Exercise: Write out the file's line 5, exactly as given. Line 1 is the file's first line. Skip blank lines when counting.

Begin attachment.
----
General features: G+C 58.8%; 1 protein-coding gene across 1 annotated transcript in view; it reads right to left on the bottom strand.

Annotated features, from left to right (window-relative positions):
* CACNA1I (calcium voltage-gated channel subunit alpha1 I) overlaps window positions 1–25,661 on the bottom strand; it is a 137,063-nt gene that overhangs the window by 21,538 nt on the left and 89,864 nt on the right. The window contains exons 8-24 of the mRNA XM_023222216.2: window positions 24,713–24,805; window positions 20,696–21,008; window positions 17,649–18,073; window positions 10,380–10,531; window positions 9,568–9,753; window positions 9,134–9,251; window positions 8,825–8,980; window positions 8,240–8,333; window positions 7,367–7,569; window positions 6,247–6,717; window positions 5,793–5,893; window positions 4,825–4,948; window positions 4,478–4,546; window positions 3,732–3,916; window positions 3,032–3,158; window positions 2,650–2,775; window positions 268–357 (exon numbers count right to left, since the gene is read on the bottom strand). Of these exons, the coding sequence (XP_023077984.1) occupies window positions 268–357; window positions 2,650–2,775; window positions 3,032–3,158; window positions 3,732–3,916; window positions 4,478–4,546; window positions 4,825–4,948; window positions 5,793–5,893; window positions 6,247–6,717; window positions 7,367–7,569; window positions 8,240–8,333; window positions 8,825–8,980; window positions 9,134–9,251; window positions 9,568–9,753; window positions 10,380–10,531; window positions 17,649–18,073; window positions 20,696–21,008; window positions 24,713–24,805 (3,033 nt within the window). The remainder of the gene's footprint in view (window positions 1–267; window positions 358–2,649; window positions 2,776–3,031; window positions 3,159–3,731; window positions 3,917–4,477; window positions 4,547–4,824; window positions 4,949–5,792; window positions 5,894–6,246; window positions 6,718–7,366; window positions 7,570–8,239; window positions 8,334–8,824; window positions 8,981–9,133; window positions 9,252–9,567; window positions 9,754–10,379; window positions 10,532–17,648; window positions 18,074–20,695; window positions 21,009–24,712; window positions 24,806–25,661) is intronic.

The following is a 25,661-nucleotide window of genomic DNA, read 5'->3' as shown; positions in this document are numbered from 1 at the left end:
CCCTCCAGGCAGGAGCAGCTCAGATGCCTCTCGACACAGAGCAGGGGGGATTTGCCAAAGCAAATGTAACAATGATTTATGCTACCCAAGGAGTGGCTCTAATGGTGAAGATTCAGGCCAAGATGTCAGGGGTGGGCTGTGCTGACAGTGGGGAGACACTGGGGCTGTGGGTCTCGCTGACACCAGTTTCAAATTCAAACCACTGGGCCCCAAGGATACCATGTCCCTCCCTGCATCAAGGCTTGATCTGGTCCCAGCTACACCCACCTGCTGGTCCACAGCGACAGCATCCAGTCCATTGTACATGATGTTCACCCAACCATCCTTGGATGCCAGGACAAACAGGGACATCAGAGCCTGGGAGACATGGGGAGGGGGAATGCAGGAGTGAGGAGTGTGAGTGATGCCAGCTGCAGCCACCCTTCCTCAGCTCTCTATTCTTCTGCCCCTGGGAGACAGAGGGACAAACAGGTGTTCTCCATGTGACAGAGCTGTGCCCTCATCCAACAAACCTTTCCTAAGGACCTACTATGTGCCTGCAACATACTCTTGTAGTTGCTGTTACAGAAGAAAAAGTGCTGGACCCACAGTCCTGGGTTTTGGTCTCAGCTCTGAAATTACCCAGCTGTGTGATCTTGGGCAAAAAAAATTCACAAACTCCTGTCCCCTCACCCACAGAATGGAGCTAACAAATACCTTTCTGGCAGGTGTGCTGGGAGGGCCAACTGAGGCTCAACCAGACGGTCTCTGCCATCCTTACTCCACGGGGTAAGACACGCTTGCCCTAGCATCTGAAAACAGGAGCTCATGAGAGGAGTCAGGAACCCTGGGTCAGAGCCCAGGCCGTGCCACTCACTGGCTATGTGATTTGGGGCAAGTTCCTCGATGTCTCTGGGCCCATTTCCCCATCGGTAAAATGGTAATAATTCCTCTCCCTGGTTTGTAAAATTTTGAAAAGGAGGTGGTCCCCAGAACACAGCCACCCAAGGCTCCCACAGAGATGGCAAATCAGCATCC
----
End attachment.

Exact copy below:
CCCTCCAGGCAGGAGCAGCTCAGATGCCTCTCGACACAGAGCAGGGGGGATTTGCCAAAGCAAATGTAACAATGATTTATGCTACCCAAGGAGTGGCTCTAATGGTGAAGATTCAGGCCAAGATGTCAGGGGTGGGCTGTGCTGACAGTGGGGAGACACTGGGGCTGTGGGTCTCGCTGACACCAGTTTCAAATTCAAACCACTGGGCCCCAAGGATACCATGTCCCTCCCTGCATCAAGGCTTGATCTGGTCCCAGCTACACCCACCTGCTGGTCCACAGCGACAGCATCCAGTCCATTGTACATGATGTTCACCCAACCATCCTTGGATGCCAGGACAAACAGGGACATCAGAGCCTGGGAGACATGGGGAGGGGGAATGCAGGAGTGAGGAGTGTGAGTGATGCCAGCTGCAGCCACCCTTCCTCAGCTCTCTATTCTTCTGCCCCTGGGAGACAGAGGGACAAACAGGTGTTCTCCATGTGACAGAGCTGTGCCCTCATCCAACAAACCTTTCCTAAGGACCTACTATGTGCCTGCAACATACTCTTGTAGTTGCTGTTACAGAAGAAAAAGTGCTGGACCCACAGTCCTGGGTTTTGGTCTCAGCTCTGAAATTACCCAGCTGTGTGATCTTGGGCAAAAAAAATTCACAAACTCCTGTCCCCTCACCCACAGAATGGAGCTAACAAATACCTTTCTGGCAGGTGTGCTGGGAGGGCCAACTGAGGCTCAACCAGACGGTCTCTGCCATCCTTACTCCACGGGGTAAGACACGCTTGCCCTAGCATCTGAAAACAGGAGCTCATGAGAGGAGTCAGGAACCCTGGGTCAGAGCCCAGGCCGTGCCACTCACTGGCTATGTGATTTGGGGCAAGTTCCTCGATGTCTCTGGGCCCATTTCCCCATCGGTAAAATGGTAATAATTCCTCTCCCTGGTTTGTAAAATTTTGAAAAGGAGGTGGTCCCCAGAACACAGCCACCCAAGGCTCCCACAGAGATGGCAAATCAGCATCC